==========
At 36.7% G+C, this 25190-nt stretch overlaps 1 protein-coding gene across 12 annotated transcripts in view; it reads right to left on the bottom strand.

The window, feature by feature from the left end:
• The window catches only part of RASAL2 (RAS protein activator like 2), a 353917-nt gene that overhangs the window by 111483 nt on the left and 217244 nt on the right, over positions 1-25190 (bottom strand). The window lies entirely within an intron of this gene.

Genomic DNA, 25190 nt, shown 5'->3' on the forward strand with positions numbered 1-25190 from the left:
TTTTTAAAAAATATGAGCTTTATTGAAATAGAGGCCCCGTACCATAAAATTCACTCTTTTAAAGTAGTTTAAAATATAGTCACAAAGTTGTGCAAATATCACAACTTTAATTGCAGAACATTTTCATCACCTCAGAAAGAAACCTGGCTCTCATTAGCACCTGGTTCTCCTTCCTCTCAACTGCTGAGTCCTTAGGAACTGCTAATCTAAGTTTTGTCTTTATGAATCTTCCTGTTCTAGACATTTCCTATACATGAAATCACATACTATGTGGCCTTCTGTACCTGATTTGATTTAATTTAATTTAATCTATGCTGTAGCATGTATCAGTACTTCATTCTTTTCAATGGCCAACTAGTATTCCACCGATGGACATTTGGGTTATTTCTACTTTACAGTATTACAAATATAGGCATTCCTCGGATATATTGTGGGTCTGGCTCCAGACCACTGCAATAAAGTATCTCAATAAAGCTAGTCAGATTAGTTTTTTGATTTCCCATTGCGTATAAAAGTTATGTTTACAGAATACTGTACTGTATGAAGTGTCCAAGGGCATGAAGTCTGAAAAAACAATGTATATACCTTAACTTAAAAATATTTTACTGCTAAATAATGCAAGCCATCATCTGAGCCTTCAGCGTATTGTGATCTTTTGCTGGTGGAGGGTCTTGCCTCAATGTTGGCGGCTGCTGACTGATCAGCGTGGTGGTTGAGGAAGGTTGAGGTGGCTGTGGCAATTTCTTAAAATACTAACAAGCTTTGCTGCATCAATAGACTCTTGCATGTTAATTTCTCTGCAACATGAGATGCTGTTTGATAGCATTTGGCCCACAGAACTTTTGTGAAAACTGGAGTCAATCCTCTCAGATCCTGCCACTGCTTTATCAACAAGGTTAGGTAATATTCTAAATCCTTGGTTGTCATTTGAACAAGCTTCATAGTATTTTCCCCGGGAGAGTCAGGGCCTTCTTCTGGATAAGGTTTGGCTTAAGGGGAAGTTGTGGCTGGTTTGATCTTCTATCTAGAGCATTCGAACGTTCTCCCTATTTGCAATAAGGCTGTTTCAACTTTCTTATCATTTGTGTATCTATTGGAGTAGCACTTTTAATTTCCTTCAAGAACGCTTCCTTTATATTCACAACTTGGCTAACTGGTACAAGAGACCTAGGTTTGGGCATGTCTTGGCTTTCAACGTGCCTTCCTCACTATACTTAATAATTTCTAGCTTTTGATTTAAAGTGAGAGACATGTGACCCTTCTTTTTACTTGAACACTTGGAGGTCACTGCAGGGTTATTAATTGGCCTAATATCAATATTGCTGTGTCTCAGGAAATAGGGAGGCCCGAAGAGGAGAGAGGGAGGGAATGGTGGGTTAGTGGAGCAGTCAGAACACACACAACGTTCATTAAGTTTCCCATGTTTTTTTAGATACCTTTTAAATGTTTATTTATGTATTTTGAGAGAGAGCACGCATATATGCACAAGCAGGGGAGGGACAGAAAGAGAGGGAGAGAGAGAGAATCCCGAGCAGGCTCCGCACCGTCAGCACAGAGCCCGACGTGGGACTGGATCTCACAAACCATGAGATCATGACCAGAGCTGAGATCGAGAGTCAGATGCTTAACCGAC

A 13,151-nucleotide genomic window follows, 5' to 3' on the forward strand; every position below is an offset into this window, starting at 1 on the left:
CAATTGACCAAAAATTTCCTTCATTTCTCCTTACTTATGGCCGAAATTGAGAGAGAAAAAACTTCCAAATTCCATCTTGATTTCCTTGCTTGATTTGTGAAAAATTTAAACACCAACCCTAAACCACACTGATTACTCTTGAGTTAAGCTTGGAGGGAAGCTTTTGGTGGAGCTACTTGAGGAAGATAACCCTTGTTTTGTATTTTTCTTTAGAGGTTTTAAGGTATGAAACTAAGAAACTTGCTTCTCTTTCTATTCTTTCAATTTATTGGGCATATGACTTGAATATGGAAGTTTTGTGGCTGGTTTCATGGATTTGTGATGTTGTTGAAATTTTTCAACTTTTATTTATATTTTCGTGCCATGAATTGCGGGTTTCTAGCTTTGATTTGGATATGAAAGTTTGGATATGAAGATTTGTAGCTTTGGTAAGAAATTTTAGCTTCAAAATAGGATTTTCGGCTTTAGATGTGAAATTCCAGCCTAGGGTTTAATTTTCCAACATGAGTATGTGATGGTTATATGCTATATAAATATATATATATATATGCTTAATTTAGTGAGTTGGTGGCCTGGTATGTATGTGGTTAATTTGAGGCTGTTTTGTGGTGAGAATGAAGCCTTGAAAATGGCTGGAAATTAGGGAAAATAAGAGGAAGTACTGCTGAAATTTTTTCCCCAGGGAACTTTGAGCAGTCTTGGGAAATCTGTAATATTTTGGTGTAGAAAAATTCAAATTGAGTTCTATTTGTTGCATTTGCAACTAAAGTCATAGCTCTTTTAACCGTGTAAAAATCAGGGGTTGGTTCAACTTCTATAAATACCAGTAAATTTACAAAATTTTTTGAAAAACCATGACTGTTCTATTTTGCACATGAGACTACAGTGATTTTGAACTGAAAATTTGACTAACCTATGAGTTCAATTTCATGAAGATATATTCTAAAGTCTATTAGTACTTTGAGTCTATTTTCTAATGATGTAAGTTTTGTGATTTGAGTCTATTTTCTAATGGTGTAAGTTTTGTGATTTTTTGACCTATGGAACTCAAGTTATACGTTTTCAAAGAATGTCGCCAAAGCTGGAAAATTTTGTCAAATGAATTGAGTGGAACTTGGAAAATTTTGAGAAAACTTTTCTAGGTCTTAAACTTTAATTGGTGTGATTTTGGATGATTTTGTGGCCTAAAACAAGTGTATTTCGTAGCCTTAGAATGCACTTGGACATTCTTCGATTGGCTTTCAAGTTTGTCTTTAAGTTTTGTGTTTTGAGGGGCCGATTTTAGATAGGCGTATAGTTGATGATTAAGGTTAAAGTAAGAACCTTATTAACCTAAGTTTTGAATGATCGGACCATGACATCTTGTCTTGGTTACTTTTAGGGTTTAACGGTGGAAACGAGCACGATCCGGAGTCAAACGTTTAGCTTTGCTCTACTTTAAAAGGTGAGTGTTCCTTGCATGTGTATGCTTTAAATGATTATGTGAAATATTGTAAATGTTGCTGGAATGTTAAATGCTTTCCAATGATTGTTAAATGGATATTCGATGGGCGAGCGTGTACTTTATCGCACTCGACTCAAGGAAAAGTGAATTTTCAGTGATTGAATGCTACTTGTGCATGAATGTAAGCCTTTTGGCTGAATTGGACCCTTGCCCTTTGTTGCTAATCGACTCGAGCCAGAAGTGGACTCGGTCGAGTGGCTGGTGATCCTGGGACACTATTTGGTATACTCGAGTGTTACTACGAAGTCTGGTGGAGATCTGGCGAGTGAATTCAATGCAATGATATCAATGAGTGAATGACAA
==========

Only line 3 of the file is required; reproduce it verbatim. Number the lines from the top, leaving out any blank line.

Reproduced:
• The window catches only part of RASAL2 (RAS protein activator like 2), a 353917-nt gene that overhangs the window by 111483 nt on the left and 217244 nt on the right, over positions 1-25190 (bottom strand). The window lies entirely within an intron of this gene.